Appery.io design

Appery.io features a drag-and-drop page designer. The platform automatically generates source code that you can view online. When you are happy with the app, you can export it to mobile Web and mobile hybrid targets, including app binaries.

Appery.io can talk to essentially any REST APIs, whether or not the company has prebuilt the interface. Tying a prebuilt REST interface to a service is a matter of a few minutes; building the REST interface from scratch takes a little longer and requires knowing a little more, but it’s not a big job.

You can test your HTML5 app as you go, both in your desktop browser and in your phone and tablet browsers; everything that doesn’t depend on Cordova will work. To test your Cordova code (for example, to use native device capabilities or get push messages), you build your app, download it to your device, and run it there. For convenience, Appery.io will display QR codes for your HTML5 app and your binaries so that you can download them directly to your device. For even more convenience, you can install the Appery.io Native Test App shell on your device and point that at your code.

In general, I found the Appery.io app builder easy to learn and use. Appery.io has done a good job of designing its IDE so that mobile developers will not usually be surprised by what they get.

It’s nice that Appery.io has its own cloud-based builder and build service. Coupled with the browser-based IDE, this means that mobile developers don’t need to have multiple computers or multiple VMs to create native apps, and they don’t have to maintain multiple native SDKs and IDEs.


EachScape accomplishes the hat trick of generating iOS, Android, and Web apps from an online drag-and-drop designer. In addition, EachScape provides mobile back-end services for apps you build with its platform, Web preview for all apps, and an online build service.

The architecture that allows EachScape to build iOS, Android, and HTML5 apps from a drag-and-drop editor (the Cloud Studio) depends on blocks and modules, as well as layouts and actions. Under the hood, EachScape has implemented a set of classes in Objective-C for iOS, in Java for Android, and in CoffeeScript for Web apps that correspond to ads, buttons, containers, controls, data connectors, data input, HTML, images, maps, media, navigation, placeholders, RESTful remote queries, social networks, and text. Advanced developers can build new blocks and modules for EachScape to extend its capabilities, using its SDKs.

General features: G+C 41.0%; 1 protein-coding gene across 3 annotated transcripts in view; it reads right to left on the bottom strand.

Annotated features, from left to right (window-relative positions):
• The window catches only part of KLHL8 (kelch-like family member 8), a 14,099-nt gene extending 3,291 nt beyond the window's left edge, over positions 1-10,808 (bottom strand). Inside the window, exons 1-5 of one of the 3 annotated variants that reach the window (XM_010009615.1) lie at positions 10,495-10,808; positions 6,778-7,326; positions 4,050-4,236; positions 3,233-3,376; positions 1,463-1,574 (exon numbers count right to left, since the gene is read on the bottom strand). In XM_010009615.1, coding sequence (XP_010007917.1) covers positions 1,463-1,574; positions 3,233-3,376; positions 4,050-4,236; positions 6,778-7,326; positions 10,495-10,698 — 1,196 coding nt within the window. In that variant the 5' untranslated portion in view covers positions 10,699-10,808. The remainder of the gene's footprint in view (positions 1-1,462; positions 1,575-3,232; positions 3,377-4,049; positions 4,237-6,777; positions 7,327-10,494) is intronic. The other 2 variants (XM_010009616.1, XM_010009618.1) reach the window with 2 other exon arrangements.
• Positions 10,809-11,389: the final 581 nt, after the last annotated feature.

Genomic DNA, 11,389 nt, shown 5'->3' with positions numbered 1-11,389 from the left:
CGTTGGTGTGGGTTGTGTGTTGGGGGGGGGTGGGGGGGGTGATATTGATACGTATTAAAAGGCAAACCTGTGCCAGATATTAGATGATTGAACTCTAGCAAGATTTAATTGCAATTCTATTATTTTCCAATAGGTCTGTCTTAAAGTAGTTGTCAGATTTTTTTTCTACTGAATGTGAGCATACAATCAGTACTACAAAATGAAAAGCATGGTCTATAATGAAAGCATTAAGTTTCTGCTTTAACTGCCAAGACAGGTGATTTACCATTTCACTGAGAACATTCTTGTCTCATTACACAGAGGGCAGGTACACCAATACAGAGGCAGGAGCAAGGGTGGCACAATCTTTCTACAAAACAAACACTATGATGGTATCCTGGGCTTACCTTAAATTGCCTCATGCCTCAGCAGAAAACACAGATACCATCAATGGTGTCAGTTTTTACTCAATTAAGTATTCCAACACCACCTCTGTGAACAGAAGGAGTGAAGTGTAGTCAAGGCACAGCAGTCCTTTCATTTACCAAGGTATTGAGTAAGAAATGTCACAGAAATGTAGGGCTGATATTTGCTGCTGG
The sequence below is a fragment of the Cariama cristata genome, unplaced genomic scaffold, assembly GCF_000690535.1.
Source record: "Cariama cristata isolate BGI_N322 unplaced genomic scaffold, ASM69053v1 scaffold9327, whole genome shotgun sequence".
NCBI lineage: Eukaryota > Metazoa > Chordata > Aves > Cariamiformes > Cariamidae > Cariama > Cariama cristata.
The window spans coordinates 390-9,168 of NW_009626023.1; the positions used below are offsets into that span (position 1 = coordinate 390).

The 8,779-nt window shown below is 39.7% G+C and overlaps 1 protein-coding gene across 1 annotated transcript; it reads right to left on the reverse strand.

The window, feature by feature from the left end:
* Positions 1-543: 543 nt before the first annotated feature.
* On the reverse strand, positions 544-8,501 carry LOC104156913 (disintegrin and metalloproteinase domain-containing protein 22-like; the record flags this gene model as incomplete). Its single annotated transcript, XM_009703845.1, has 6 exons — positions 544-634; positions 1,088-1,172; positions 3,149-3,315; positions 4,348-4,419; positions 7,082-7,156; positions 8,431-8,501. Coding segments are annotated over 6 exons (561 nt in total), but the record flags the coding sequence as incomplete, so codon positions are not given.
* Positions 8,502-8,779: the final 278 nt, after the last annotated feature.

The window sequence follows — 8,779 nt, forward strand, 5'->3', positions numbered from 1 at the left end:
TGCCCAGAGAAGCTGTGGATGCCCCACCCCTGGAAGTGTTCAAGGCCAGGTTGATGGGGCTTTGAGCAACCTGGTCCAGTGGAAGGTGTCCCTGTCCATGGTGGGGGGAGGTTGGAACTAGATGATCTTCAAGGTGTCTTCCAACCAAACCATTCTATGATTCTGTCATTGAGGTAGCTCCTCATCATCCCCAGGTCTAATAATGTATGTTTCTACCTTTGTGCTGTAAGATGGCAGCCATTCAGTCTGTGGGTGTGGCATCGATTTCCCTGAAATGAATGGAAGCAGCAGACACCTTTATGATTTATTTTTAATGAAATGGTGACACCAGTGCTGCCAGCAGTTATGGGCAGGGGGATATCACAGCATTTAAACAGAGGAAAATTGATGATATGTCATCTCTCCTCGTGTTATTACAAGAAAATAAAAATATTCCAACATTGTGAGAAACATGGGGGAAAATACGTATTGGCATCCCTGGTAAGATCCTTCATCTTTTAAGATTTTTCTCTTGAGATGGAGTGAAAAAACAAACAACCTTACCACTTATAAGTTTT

EachScape Web Studio

In EachScape Web Studio, you can drag and drop blocks and configure them to create an app.

The EachScape back-end services include Cloud Collections (explained below), data connectors, analytics, mobile ads, social media access, push notifications, location services, and billing. EachScape does not currently offer back-end services outside of platform subscriptions.

The EachScape Cloud Studio has a Microsoft Visual Basic/Borland Delphi kind of development paradigm. Drag a block onto a page of the app, position it visually, and configure its properties. View a Web preview, play with it, and iterate. Use a cloud data collection or another data source to populate the app with data.

When you’re ready to try the app on a device or in a simulator, build the app online and check the targets you’d like from various ranges of Android versions, iOS 7 and 8, and HTML5. Once any target has been built on the EachScape cloud (which can take a few minutes, especially the first time you build an app for a given target) you can download the app for testing in a device or simulator. A QR code on the build history screen makes the download to a device painless.

The Cloud Collections feature of EachScape is a little like the MongoDB implementation in most MBaaS platforms and a little like the CMS in WordPress. The EachScape data connector is essentially limited to RESTful XML, RSS, and JSON data sources. EachScape currently offers no tools of its own to create RESTful wrappers around systems of record. According to the company, those will be coming in Q2 2015.

At a Glance
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How to choose a low-code development platform